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This broadcast was recorded in one, 60-minute segment .
 Introduction: In the aftermath of the ascension of Donald Trump to the Presidency, we are doing something unprecedented in the long history of For The Record. Earlier in 2016, award-winning journalist David Cay Johnston published a very well-written and researched, yet relatively short and compact biography of Donald Trump–The Making of Donald Trump  (Melville House [HC]; copyright 2016 by David Cay Johnston; ISBN 978–1‑61219–632‑9.)
For some weeks, we have been–and will be–reading most of the book into the record, to provide people with a measure against which to evaluate not just “The Donald,” as his first wife Ivana called him, but our society, its institutions and its citizens. We can’t recommend strongly enough that listeners buy this book, read it and use whatever means available to spread the word about it. (We note that neither Mr. Emory nor any of the stations that air this program get money from this book, its publisher or author.)
This fourth installment of the series references the substance of an article that embodies the enormous and fundamental flaw in our political and civic process: a poll shortly before the election found that most of the prospective voters polled felt that Trump was more honest and trustworthy  than Hillary Clinton. As our reading of Johnston’s excellent book unfolds, the grotesque, spectacularly fallacious character of this perception will become uncomfortably clear. “Donald Trump  is currently tracking as the more honest of the two presidential candidates in a poll, although fact-checking of his statements during the campaign have shown he’s lied several times. The latest ABC News/Washington Post tracking poll reports  that 46 percent of likely voters believe he is the more honest and trustworthy candidate, while 38 percent believed it was Hillary Clinton . This marks the biggest gap between the two candidates in five ABC News/Washington Post polls that asked the question, beginning in May.”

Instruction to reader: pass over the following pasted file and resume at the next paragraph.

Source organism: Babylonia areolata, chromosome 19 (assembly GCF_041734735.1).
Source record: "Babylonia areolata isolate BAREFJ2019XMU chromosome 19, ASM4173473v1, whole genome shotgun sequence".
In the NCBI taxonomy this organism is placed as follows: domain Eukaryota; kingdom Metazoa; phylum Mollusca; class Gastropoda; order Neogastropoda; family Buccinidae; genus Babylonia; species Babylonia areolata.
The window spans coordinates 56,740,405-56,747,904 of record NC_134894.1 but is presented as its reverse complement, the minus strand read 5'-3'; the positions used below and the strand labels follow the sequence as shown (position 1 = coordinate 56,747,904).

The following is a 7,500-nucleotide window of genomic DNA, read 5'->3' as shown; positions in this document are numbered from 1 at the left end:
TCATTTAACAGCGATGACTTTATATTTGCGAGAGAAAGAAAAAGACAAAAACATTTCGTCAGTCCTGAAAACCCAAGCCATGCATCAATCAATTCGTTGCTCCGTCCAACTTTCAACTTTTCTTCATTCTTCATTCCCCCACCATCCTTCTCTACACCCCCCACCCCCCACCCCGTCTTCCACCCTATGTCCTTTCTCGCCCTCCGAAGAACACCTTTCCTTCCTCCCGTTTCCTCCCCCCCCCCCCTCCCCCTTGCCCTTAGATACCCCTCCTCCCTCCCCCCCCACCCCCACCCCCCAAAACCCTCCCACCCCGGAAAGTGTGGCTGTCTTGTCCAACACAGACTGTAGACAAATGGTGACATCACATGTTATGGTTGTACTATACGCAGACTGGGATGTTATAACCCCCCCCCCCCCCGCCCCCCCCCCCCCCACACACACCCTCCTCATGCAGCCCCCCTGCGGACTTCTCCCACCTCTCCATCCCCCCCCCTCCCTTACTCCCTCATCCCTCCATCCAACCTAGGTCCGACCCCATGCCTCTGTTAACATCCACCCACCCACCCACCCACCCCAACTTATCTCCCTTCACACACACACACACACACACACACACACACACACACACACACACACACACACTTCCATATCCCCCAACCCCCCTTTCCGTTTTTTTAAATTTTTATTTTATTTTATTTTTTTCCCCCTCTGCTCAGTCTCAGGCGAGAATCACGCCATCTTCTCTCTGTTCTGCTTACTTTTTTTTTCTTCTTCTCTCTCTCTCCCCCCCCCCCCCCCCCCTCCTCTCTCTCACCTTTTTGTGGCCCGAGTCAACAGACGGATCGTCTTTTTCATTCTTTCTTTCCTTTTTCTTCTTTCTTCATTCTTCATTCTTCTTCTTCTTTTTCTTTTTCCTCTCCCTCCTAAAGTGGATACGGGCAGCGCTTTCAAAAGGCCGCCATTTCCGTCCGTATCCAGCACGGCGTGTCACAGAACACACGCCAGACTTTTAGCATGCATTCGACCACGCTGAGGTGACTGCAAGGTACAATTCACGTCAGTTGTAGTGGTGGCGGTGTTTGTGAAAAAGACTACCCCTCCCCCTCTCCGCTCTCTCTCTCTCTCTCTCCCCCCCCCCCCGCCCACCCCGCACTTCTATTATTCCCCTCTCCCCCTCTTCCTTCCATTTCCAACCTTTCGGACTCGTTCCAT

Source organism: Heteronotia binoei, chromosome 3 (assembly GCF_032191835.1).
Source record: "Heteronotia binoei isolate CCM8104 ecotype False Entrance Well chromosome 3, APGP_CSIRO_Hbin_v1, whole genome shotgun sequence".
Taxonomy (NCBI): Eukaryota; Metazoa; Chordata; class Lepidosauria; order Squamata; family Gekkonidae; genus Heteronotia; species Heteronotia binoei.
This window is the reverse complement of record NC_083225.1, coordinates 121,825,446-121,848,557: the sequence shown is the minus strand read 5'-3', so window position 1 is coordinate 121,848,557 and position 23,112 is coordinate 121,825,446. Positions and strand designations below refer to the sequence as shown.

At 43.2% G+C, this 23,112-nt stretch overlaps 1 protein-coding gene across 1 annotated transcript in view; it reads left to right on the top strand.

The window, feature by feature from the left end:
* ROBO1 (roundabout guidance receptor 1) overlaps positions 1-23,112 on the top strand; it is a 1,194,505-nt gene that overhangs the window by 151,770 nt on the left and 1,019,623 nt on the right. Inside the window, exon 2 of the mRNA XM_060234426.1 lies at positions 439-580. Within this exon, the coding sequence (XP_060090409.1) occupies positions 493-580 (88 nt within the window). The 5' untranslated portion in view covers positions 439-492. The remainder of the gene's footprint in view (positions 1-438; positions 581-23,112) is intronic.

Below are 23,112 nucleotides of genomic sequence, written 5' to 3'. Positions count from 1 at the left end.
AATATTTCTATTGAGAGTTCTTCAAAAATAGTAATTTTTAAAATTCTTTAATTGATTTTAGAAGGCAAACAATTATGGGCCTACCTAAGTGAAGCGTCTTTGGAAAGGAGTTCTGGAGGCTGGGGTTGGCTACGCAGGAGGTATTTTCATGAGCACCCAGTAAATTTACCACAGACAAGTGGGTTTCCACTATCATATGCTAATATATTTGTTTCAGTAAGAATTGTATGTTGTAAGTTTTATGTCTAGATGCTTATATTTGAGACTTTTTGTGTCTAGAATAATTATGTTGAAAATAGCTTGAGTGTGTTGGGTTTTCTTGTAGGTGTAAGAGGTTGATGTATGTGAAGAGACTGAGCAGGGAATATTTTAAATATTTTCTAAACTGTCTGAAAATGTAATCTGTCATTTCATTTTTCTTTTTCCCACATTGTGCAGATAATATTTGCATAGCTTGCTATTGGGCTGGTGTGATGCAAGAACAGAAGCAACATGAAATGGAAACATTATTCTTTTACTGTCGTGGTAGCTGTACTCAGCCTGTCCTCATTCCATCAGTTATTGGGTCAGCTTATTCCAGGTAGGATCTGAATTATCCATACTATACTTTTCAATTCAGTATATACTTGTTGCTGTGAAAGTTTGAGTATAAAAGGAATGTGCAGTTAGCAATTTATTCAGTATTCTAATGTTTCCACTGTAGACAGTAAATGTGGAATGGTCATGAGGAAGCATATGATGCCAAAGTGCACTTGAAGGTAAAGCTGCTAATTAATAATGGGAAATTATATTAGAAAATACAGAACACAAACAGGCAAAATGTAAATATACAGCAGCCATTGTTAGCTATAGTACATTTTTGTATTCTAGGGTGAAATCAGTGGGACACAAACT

The bulk of the program focuses on Trump University, the focal point of several lawsuits, settled by Trump after the election. (The Making of Donald Trump,; pp. 117–128.)
Mr. Emory feels that, in a sense, the case of Trump University is a microcosm for what America will be under a Trump presidency. ” . . . . The testimony above all comes from a 2012 suit, but two other lawsuits claimed that the whole Trump University enterprise was a fraud–a scam in which the desperate and the gullible paid Trump about $40 million for what turned out to be high-pressure salesmanship. . . .” (The Making of Donald Trump,; pp. 120–121.)
In a very real sense, Trump’s pitch in a promotional video embodies Trump as a professional, a person and a politician: ” . . . ‘At Trump University, we teach success . . . . That’s what it’s all about–success. It’s going to happen to you. We’re going to have professors and adjunct professors that are absolutely terrific–terrific people, terrific brains, successful. We are going to have the best of the best. These are all people that are handpicked by me.’ . . . . None of those statements were true. . . .” (The Making of Donald Trump,; pp. 117—118.)